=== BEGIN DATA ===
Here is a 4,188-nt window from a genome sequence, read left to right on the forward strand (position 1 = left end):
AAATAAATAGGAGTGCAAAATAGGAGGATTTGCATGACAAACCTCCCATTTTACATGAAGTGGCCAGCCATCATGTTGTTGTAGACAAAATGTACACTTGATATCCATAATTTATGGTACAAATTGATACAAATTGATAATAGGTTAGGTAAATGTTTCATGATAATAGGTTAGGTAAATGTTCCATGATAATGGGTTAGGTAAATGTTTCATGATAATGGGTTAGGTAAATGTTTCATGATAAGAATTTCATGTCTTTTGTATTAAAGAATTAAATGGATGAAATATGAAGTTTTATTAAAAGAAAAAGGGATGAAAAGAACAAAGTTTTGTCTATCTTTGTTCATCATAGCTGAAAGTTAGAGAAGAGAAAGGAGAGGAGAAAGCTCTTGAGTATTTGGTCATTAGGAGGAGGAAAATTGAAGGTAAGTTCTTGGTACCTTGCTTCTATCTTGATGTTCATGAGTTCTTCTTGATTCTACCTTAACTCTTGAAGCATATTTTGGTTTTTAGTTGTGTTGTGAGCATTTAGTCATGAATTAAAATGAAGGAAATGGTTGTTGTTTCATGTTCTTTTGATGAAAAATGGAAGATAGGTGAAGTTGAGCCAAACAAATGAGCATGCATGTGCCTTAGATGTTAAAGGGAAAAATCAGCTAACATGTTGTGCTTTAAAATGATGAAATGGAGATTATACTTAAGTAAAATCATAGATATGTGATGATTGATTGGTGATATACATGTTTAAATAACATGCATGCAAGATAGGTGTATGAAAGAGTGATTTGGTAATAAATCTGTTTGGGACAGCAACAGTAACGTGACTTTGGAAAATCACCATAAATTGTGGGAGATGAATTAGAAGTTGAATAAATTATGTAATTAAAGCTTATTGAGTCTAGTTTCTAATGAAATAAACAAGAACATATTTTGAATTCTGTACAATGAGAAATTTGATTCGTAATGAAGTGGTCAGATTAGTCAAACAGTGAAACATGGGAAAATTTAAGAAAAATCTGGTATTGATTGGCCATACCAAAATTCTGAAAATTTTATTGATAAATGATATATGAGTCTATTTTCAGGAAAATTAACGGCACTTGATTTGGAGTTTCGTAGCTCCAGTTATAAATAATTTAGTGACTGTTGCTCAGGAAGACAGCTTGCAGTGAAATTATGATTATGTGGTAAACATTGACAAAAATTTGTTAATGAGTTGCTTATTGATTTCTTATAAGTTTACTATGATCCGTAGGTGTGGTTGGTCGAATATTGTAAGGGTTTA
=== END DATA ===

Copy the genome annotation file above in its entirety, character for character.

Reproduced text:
Here is a 4,188-nt window from a genome sequence, read left to right on the forward strand (position 1 = left end):
AAATAAATAGGAGTGCAAAATAGGAGGATTTGCATGACAAACCTCCCATTTTACATGAAGTGGCCAGCCATCATGTTGTTGTAGACAAAATGTACACTTGATATCCATAATTTATGGTACAAATTGATACAAATTGATAATAGGTTAGGTAAATGTTTCATGATAATAGGTTAGGTAAATGTTCCATGATAATGGGTTAGGTAAATGTTTCATGATAATGGGTTAGGTAAATGTTTCATGATAAGAATTTCATGTCTTTTGTATTAAAGAATTAAATGGATGAAATATGAAGTTTTATTAAAAGAAAAAGGGATGAAAAGAACAAAGTTTTGTCTATCTTTGTTCATCATAGCTGAAAGTTAGAGAAGAGAAAGGAGAGGAGAAAGCTCTTGAGTATTTGGTCATTAGGAGGAGGAAAATTGAAGGTAAGTTCTTGGTACCTTGCTTCTATCTTGATGTTCATGAGTTCTTCTTGATTCTACCTTAACTCTTGAAGCATATTTTGGTTTTTAGTTGTGTTGTGAGCATTTAGTCATGAATTAAAATGAAGGAAATGGTTGTTGTTTCATGTTCTTTTGATGAAAAATGGAAGATAGGTGAAGTTGAGCCAAACAAATGAGCATGCATGTGCCTTAGATGTTAAAGGGAAAAATCAGCTAACATGTTGTGCTTTAAAATGATGAAATGGAGATTATACTTAAGTAAAATCATAGATATGTGATGATTGATTGGTGATATACATGTTTAAATAACATGCATGCAAGATAGGTGTATGAAAGAGTGATTTGGTAATAAATCTGTTTGGGACAGCAACAGTAACGTGACTTTGGAAAATCACCATAAATTGTGGGAGATGAATTAGAAGTTGAATAAATTATGTAATTAAAGCTTATTGAGTCTAGTTTCTAATGAAATAAACAAGAACATATTTTGAATTCTGTACAATGAGAAATTTGATTCGTAATGAAGTGGTCAGATTAGTCAAACAGTGAAACATGGGAAAATTTAAGAAAAATCTGGTATTGATTGGCCATACCAAAATTCTGAAAATTTTATTGATAAATGATATATGAGTCTATTTTCAGGAAAATTAACGGCACTTGATTTGGAGTTTCGTAGCTCCAGTTATAAATAATTTAGTGACTGTTGCTCAGGAAGACAGCTTGCAGTGAAATTATGATTATGTGGTAAACATTGACAAAAATTTGTTAATGAGTTGCTTATTGATTTCTTATAAGTTTACTATGATCCGTAGGTGTGGTTGGTCGAATATTGTAAGGGTTTA